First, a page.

Transcranial magnetic stimulation (TMS) therapy is a Food and Drug Administration (FDA)-approved brain stimulation therapy sometimes used for treatment-resistant depression. It uses electromagnetic technology to stimulate the areas of the brain affected by depression. Another effective type of brain stimulation therapy is electroconvulsive therapy (ECT).
In 2019, the FDA also approved the use of a nasal spray — esketamine (Spravato) — for treatment-resistant depression.
Additionally, a 2021 randomized clinical trial found that psilocybin may also effectively treat MDD. Psilocybin is the active and psychedelic ingredient in “magic” mushrooms, also known as shrooms. However, this does not yet have FDA approval.
Coping strategies for treatment-resistant depression
Participating in treatment courses led by qualified healthcare professionals can be an important part of depression recovery. But there are also some self-care tips and lifestyle strategies that may help you manage the condition, including:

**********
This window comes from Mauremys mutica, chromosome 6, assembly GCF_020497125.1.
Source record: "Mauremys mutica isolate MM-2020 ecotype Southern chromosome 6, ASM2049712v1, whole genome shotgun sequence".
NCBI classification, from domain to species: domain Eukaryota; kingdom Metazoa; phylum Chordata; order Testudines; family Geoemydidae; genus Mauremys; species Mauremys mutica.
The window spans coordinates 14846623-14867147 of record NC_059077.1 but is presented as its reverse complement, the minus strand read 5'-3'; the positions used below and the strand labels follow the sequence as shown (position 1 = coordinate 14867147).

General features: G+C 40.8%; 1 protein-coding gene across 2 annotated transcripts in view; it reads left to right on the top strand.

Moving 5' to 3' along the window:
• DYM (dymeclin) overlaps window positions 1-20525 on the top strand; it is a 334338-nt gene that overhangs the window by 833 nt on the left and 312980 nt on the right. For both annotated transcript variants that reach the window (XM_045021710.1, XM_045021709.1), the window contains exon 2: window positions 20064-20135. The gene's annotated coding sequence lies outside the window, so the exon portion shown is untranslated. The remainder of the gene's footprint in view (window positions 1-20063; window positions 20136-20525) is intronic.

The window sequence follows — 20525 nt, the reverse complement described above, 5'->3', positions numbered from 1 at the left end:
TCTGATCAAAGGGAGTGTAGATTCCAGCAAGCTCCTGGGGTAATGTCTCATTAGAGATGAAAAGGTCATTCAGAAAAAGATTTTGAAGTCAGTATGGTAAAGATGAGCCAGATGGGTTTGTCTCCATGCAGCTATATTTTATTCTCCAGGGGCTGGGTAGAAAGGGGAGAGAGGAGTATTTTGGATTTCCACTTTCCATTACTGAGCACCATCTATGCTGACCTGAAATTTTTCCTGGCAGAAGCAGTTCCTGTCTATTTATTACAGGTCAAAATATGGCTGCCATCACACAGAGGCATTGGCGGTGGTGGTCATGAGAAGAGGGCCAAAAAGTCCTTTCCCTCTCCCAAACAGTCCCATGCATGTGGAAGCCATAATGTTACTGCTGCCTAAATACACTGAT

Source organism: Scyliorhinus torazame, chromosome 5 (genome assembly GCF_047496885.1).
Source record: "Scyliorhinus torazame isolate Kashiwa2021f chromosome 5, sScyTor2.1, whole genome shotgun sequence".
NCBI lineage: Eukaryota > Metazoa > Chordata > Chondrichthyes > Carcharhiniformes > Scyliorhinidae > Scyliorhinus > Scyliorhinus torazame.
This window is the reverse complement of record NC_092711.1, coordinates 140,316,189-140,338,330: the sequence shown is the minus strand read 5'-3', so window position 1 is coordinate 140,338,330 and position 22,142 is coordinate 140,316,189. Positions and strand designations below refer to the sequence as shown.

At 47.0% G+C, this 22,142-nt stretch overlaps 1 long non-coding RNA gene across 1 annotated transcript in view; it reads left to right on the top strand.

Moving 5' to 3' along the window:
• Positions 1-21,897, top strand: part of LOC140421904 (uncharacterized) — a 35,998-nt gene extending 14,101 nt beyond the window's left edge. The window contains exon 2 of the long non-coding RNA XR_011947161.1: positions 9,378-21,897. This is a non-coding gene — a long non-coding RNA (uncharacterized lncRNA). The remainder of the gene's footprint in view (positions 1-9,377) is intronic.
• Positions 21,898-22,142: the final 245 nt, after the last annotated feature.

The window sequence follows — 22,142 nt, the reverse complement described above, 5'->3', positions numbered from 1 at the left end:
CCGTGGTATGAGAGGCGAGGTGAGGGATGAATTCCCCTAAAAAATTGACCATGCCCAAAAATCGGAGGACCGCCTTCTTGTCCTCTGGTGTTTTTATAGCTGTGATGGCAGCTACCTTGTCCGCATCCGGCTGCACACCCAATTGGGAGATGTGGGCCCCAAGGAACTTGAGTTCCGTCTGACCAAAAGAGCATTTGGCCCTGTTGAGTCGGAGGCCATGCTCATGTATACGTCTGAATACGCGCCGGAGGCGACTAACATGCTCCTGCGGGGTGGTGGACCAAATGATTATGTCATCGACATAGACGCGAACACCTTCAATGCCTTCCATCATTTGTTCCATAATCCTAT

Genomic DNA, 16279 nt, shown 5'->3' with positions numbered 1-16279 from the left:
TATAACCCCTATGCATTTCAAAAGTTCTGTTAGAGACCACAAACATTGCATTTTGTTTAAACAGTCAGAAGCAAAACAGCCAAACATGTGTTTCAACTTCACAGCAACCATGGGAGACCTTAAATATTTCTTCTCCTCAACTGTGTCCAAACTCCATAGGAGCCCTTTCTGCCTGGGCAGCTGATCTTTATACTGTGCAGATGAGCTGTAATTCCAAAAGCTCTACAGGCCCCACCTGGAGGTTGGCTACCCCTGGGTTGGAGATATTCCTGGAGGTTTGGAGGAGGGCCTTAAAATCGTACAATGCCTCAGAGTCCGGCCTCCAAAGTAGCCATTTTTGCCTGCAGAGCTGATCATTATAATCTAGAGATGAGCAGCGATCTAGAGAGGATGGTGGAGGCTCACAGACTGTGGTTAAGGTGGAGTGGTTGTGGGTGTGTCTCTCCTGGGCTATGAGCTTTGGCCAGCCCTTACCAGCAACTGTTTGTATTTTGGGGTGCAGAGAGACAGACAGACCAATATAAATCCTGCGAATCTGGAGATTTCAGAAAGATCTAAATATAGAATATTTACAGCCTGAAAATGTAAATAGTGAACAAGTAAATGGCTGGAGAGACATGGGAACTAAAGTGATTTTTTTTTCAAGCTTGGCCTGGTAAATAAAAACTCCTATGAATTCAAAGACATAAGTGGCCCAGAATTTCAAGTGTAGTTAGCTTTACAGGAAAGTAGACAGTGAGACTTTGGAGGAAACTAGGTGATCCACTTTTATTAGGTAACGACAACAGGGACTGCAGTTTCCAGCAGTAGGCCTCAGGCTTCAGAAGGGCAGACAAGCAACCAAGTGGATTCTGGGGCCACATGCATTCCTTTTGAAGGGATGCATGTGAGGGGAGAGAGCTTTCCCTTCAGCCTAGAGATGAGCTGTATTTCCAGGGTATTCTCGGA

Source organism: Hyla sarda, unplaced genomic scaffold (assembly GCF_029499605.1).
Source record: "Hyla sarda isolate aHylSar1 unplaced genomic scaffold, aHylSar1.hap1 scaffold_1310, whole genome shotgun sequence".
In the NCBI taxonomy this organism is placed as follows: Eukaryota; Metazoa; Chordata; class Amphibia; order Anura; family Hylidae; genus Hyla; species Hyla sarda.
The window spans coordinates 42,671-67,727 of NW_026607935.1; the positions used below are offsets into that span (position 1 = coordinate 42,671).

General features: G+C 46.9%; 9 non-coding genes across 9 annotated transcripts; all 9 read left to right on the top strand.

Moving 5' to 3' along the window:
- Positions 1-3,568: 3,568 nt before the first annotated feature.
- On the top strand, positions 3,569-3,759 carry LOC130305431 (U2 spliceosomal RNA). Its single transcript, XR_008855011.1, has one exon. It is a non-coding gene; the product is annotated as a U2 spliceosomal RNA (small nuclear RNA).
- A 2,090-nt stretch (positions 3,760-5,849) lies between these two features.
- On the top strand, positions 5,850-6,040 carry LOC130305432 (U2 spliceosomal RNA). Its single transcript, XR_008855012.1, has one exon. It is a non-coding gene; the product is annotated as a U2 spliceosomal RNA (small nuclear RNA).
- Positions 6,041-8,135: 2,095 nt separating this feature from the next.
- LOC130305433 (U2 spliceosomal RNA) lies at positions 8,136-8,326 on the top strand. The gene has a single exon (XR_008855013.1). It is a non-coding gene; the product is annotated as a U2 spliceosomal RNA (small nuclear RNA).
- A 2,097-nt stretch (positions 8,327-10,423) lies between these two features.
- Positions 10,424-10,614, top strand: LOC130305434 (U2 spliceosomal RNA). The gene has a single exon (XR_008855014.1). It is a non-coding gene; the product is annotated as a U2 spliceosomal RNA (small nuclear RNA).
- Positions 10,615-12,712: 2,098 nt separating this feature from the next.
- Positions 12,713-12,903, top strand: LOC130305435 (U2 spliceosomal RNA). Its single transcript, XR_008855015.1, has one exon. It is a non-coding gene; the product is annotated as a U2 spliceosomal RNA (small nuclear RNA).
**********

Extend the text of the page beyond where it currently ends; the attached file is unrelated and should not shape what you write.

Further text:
- getting at least a small amount of physical activity each day
- establishing and staying connected to your support network
- aiming for 7 to 9 hours of restful sleep each night
- making short- and long-term goals
- spending more time with nature
- eating a nutritious and balanced diet
- practicing mindfulness or other relaxation techniques
Remember, if you find it difficult to achieve these different strategies, it is crucial not to be too hard on yourself. The important thing is that you develop the best self-care plan you can, whatever that may look like.
Treatment-resistant depression generally describes people with MDD who have tried at least two different forms of active treatment.
There are many different prescription drug options for MDD, along with talk therapies, other therapies, and self-care routines. Finding the right combination of treatments, therapies, or both can be challenging. A medical professional can work with you to find an effective solution.